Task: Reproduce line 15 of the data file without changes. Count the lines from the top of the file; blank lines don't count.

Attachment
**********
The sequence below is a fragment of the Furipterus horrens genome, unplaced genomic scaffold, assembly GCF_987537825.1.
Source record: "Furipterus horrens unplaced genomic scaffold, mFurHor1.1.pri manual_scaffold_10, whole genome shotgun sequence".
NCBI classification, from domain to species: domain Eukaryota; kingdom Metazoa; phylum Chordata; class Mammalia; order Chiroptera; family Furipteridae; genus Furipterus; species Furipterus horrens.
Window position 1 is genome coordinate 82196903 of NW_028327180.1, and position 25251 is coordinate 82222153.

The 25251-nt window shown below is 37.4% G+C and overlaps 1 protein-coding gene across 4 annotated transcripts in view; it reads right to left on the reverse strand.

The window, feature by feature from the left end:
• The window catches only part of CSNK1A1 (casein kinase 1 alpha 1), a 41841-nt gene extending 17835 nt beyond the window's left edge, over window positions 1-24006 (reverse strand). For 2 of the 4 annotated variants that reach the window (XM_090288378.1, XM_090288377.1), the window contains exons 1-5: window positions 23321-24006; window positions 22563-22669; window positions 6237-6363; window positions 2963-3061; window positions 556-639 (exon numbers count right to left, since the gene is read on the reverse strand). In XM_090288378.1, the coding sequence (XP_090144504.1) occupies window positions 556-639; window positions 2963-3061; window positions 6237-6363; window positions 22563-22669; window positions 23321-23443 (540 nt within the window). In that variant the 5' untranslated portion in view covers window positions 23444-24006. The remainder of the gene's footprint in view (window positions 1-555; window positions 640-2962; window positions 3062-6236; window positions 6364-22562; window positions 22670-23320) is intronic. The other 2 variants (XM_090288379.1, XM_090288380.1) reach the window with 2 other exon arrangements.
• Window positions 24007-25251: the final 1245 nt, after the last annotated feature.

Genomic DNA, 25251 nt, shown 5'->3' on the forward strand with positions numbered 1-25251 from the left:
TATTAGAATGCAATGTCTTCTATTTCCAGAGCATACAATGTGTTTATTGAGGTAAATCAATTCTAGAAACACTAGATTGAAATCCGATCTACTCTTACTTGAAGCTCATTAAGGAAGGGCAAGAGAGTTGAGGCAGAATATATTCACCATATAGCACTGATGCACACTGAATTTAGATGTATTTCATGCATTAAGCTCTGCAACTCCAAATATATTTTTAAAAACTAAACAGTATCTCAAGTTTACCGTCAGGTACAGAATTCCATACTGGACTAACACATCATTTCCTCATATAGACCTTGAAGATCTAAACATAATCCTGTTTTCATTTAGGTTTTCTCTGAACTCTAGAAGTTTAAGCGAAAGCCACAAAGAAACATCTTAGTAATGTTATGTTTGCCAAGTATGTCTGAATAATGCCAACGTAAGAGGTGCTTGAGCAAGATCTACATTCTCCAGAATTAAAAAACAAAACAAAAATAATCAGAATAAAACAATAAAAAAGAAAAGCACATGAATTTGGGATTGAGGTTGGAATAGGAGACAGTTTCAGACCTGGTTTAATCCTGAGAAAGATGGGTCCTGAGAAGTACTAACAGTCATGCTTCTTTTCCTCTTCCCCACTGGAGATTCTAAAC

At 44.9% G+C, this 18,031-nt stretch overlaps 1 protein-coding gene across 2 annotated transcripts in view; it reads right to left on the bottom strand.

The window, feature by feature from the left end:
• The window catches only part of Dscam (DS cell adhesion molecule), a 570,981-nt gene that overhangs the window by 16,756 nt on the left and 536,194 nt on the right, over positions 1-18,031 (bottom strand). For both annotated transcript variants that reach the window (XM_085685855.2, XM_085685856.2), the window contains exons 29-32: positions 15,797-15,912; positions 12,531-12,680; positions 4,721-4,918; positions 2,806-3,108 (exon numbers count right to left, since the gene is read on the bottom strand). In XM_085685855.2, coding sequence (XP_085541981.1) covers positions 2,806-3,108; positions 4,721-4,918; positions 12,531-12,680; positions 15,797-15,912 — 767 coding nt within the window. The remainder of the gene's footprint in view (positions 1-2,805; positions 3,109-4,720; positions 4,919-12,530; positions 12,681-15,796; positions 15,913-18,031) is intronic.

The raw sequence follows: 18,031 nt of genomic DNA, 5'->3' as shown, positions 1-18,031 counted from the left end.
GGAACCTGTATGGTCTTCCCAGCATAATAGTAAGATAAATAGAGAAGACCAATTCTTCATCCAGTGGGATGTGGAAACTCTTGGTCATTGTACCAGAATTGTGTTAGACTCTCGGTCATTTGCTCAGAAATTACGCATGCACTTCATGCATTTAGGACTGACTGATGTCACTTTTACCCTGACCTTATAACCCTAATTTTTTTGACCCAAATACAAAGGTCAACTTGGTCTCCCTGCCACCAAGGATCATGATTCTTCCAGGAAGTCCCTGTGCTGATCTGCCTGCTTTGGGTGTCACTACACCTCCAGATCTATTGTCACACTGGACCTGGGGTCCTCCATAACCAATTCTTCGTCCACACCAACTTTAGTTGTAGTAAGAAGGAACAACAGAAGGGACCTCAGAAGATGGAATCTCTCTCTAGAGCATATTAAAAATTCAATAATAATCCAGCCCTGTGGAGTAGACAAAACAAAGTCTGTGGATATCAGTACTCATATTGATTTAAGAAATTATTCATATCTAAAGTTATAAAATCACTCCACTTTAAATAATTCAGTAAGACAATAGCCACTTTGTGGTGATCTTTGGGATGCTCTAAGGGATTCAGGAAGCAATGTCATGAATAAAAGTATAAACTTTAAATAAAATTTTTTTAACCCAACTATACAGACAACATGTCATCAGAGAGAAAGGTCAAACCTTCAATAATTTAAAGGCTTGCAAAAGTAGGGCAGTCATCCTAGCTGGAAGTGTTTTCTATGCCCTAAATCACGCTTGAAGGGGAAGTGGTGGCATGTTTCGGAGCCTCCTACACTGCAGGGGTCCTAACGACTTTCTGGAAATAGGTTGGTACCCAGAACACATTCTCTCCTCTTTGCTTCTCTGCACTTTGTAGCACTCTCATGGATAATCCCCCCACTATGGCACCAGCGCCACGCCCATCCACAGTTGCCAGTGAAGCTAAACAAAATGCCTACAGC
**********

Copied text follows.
GGAACCTGTATGGTCTTCCCAGCATAATAGTAAGATAAATAGAGAAGACCAATTCTTCATCCAGTGGGATGTGGAAACTCTTGGTCATTGTACCAGAATTGTGTTAGACTCTCGGTCATTTGCTCAGAAATTACGCATGCACTTCATGCATTTAGGACTGACTGATGTCACTTTTACCCTGACCTTATAACCCTAATTTTTTTGACCCAAATACAAAGGTCAACTTGGTCTCCCTGCCACCAAGGATCATGATTCTTCCAGGAAGTCCCTGTGCTGATCTGCCTGCTTTGGGTGTCACTACACCTCCAGATCTATTGTCACACTGGACCTGGGGTCCTCCATAACCAATTCTTCGTCCACACCAACTTTAGTTGTAGTAAGAAGGAACAACAGAAGGGACCTCAGAAGATGGAATCTCTCTCTAGAGCATATTAAAAATTCAATAATAATCCAGCCCTGTGGAGTAGACAAAACAAAGTCTGTGGATATCAGTACTCATATTGATTTAAGAAATTATTCATATCTAAAGTTATAAAATCACTCCACTTTAAATAATTCAGTAAGACAATAGCCACTTTGTGGTGATCTTTGGGATGCTCTAAGGGATTCAGGAAGCAATGTCATGAATAAAAGTATAAACTTTAAATAAAATTTTTTTAACCCAACTATACAGACAACATGTCATCAGAGAGAAAGGTCAAACCTTCAATAATTTAAAGGCTTGCAAAAGTAGGGCAGTCATCCTAGCTGGAAGTGTTTTCTATGCCCTAAATCACGCTTGAAGGGGAAGTGGTGGCATGTTTCGGAGCCTCCTACACTGCAGGGGTCCTAACGACTTTCTGGAAATAGGTTGGTACCCAGAACACATTCTCTCCTCTTTGCTTCTCTGCACTTTGTAGCACTCTCATGGATAATCCCCCCACTATGGCACCAGCGCCACGCCCATCCACAGTTGCCAGTGAAGCTAAACAAAATGCCTACAGC